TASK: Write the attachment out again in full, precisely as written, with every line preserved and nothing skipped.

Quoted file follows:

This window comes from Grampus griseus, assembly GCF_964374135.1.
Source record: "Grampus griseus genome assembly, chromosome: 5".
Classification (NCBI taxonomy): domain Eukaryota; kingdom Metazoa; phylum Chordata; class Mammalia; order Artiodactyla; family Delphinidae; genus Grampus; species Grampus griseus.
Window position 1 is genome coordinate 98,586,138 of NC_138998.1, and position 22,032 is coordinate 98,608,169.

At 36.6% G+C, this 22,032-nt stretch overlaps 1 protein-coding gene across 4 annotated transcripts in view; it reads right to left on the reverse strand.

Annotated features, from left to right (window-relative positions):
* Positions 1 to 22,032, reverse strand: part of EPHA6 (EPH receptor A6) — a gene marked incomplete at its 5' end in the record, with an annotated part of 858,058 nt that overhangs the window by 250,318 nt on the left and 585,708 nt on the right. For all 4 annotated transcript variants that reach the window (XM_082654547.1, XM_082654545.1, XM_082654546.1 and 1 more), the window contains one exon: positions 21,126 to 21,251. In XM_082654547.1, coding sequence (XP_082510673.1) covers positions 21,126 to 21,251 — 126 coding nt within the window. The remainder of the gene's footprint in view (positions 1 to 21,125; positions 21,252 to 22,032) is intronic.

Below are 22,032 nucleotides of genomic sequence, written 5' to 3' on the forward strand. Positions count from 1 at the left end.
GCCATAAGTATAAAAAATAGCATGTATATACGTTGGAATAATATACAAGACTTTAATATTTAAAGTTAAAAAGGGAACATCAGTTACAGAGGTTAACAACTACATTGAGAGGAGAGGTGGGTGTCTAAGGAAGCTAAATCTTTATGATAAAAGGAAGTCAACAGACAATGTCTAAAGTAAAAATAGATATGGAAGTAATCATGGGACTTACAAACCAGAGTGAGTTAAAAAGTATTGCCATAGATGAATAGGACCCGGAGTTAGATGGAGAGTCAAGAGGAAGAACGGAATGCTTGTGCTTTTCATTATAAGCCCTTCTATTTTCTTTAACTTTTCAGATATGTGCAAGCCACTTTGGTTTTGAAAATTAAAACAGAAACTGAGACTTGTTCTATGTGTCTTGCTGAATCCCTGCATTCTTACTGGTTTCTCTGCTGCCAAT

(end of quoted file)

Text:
This window comes from Grampus griseus, assembly GCF_964374135.1.
Source record: "Grampus griseus genome assembly, chromosome: 5".
Classification (NCBI taxonomy): domain Eukaryota; kingdom Metazoa; phylum Chordata; class Mammalia; order Artiodactyla; family Delphinidae; genus Grampus; species Grampus griseus.
Window position 1 is genome coordinate 98,586,138 of NC_138998.1, and position 22,032 is coordinate 98,608,169.

At 36.6% G+C, this 22,032-nt stretch overlaps 1 protein-coding gene across 4 annotated transcripts in view; it reads right to left on the reverse strand.

Annotated features, from left to right (window-relative positions):
* Positions 1 to 22,032, reverse strand: part of EPHA6 (EPH receptor A6) — a gene marked incomplete at its 5' end in the record, with an annotated part of 858,058 nt that overhangs the window by 250,318 nt on the left and 585,708 nt on the right. For all 4 annotated transcript variants that reach the window (XM_082654547.1, XM_082654545.1, XM_082654546.1 and 1 more), the window contains one exon: positions 21,126 to 21,251. In XM_082654547.1, coding sequence (XP_082510673.1) covers positions 21,126 to 21,251 — 126 coding nt within the window. The remainder of the gene's footprint in view (positions 1 to 21,125; positions 21,252 to 22,032) is intronic.

Below are 22,032 nucleotides of genomic sequence, written 5' to 3' on the forward strand. Positions count from 1 at the left end.
GCCATAAGTATAAAAAATAGCATGTATATACGTTGGAATAATATACAAGACTTTAATATTTAAAGTTAAAAAGGGAACATCAGTTACAGAGGTTAACAACTACATTGAGAGGAGAGGTGGGTGTCTAAGGAAGCTAAATCTTTATGATAAAAGGAAGTCAACAGACAATGTCTAAAGTAAAAATAGATATGGAAGTAATCATGGGACTTACAAACCAGAGTGAGTTAAAAAGTATTGCCATAGATGAATAGGACCCGGAGTTAGATGGAGAGTCAAGAGGAAGAACGGAATGCTTGTGCTTTTCATTATAAGCCCTTCTATTTTCTTTAACTTTTCAGATATGTGCAAGCCACTTTGGTTTTGAAAATTAAAACAGAAACTGAGACTTGTTCTATGTGTCTTGCTGAATCCCTGCATTCTTACTGGTTTCTCTGCTGCCAAT